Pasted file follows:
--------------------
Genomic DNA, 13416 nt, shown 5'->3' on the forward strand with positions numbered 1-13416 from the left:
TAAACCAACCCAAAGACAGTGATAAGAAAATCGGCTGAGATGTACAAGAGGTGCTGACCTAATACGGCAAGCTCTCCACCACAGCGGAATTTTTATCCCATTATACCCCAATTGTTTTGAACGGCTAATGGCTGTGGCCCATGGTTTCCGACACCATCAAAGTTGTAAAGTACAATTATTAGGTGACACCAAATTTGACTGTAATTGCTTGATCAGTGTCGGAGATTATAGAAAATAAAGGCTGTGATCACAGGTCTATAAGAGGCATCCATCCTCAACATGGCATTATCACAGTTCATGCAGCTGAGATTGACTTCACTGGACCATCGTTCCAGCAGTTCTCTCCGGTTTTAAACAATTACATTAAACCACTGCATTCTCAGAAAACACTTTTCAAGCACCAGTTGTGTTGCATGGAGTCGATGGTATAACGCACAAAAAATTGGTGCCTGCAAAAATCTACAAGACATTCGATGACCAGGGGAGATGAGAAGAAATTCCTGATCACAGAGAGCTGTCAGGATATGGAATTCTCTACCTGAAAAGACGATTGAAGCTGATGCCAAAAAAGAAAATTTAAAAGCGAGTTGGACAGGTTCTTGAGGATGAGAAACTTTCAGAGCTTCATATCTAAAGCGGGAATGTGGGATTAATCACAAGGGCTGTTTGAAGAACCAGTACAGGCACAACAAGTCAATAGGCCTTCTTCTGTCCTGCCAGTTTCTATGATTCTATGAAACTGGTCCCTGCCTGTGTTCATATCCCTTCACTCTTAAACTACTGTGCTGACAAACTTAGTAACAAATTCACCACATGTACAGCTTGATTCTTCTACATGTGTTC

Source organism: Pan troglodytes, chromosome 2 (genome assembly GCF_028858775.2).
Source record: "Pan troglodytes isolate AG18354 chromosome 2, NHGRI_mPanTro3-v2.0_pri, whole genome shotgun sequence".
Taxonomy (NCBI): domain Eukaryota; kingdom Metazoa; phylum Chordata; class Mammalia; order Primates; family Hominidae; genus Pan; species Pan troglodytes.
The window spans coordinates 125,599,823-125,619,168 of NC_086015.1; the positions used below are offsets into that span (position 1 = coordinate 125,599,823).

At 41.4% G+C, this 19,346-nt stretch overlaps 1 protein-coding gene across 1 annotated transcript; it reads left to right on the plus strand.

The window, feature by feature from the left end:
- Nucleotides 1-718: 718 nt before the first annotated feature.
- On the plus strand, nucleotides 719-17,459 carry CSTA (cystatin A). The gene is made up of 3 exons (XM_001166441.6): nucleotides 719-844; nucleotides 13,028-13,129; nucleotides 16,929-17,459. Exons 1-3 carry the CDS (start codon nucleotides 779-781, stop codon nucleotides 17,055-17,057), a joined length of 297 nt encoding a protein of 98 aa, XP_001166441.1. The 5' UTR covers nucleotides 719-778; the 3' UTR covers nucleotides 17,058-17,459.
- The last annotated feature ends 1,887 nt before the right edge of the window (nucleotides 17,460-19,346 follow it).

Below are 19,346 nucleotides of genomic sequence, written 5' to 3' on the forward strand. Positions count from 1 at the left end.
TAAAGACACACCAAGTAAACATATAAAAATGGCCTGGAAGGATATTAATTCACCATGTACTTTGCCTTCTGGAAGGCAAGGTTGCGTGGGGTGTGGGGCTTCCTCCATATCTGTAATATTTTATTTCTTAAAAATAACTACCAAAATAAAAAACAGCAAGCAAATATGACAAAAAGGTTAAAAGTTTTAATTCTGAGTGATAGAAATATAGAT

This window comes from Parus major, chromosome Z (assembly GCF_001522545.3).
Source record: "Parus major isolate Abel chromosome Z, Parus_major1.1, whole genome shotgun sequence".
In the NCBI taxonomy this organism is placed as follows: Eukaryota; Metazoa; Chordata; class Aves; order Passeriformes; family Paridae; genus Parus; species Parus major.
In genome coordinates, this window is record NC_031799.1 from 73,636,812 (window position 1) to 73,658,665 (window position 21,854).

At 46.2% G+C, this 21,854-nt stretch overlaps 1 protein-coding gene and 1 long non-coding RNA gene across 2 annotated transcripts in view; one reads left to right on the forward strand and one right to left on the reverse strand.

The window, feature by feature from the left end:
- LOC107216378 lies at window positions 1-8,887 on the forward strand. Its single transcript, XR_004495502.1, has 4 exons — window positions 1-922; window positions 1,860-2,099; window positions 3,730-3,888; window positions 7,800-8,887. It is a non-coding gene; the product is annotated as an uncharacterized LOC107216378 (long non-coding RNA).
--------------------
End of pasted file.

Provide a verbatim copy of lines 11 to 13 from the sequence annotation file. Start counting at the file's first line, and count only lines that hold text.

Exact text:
- The last annotated feature ends 1,887 nt before the right edge of the window (nucleotides 17,460-19,346 follow it).

Below are 19,346 nucleotides of genomic sequence, written 5' to 3' on the forward strand. Positions count from 1 at the left end.
TAAAGACACACCAAGTAAACATATAAAAATGGCCTGGAAGGATATTAATTCACCATGTACTTTGCCTTCTGGAAGGCAAGGTTGCGTGGGGTGTGGGGCTTCCTCCATATCTGTAATATTTTATTTCTTAAAAATAACTACCAAAATAAAAAACAGCAAGCAAATATGACAAAAAGGTTAAAAGTTTTAATTCTGAGTGATAGAAATATAGAT